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H.323 Gatekeeper

From Wikipedia, the free encyclopedia

An H.323 Gatekeeper serves the purpose of Call Admission Control and translation services from E.164 IDs (commonly a phone number) to IP addresses in an H.323 telephony network. Gatekeepers can be combined with a gateway function to proxy H.323 calls and are sometimes referred to as session border controllers (SBC). A gatekeeper can also deny access or limit the number of simultaneous connections to prevent network congestion.

H.323 endpoints are not required to register with a gatekeeper to be able to place point to point calls, but they are essential for any serious H.323 network to control call prefix routing and link capacities among other functions.

A typical H.323 Gatekeeper call flow for a successful call may look like:-

   | |                           |  |
Endpoint A                    Endpoint B
  1234                           1123
  1. Endpoint A dials 1123 from the system.
  2. Endpoint A sends ARQ (Admission Request) to the Gatekeeper.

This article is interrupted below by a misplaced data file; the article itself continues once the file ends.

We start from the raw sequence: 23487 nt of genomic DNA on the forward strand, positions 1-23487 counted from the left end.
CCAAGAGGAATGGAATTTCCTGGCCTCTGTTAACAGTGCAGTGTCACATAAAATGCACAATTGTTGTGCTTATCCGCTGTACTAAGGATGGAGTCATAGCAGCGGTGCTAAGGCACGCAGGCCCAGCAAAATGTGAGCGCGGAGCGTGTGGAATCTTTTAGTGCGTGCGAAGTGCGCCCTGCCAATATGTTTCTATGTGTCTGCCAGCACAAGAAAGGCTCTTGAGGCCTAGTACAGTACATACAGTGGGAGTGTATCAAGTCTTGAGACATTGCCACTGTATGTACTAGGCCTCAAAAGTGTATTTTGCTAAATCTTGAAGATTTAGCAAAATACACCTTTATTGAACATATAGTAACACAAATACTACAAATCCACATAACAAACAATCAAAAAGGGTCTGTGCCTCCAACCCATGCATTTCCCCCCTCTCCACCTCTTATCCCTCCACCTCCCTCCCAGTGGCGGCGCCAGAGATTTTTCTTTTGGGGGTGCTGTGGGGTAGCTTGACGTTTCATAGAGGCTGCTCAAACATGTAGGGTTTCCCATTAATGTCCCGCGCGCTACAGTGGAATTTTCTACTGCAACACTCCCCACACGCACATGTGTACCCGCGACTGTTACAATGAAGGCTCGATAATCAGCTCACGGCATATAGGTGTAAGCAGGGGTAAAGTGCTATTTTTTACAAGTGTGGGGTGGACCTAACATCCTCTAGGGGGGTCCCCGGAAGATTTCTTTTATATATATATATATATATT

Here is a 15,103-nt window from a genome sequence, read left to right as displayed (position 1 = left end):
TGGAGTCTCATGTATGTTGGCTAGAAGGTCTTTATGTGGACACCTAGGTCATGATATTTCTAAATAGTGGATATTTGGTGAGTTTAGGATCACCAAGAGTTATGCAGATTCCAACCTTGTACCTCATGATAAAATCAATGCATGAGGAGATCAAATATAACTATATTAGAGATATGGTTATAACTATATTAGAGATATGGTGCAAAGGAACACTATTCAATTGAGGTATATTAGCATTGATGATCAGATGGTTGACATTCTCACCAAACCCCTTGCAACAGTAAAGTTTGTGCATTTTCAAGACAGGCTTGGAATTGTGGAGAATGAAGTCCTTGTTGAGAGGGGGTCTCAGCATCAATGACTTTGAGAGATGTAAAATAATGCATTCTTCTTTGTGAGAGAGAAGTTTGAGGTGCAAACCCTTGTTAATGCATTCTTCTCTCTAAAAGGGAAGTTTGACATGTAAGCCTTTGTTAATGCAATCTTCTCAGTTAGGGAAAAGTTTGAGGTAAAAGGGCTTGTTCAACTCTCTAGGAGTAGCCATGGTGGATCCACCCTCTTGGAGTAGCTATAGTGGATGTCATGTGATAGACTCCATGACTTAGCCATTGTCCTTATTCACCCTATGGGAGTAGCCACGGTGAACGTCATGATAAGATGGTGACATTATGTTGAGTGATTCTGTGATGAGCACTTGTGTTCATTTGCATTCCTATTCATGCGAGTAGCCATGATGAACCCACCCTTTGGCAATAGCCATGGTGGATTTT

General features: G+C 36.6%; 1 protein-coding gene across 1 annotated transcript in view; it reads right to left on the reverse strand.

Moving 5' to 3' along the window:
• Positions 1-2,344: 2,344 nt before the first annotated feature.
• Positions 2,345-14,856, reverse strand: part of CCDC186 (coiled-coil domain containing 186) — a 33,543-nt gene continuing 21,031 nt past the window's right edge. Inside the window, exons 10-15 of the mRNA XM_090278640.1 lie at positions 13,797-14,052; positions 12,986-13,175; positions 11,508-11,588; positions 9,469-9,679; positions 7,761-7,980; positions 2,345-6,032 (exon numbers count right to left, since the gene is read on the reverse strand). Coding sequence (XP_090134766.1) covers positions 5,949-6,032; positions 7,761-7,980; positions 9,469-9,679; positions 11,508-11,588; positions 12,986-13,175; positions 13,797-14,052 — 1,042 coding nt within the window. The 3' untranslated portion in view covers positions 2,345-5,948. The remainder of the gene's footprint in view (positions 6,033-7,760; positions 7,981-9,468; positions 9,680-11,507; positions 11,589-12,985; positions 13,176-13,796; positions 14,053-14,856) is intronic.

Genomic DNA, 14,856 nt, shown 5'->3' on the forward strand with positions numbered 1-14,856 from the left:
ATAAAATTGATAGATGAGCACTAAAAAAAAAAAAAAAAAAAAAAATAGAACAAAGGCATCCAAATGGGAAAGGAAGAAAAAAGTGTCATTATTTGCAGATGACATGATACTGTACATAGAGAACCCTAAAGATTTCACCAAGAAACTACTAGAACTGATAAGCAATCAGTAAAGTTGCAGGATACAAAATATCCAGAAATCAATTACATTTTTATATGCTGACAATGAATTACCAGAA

3. Gatekeeper returns ACF (Admission Confirmation) with IP address of endpoint B.
  4. Endpoint A sends Q.931 call setup messages to endpoint B.
  5. Endpoint B sends the Gatekeeper an ARQ, asking if it can answer call.
  6. Gatekeeper returns an ACF with IP address of endpoint A.
  7. Endpoint B answers and sends Q.931 call setup messages to endpoint A.
  8. IRR sent to Gatekeeper from both endpoints.
  9. Either endpoint disconnects the call by sending a DRQ (Disconnect Request) to the Gatekeeper.
  10. Gatekeeper sends a DCF (Disconnect Confirmation) to both endpoints.

The gatekeeper allows calls to be placed either: Directly between endpoints (Direct Endpoint Model), or Route the call signaling through itself (Gatekeeper Routed Model).

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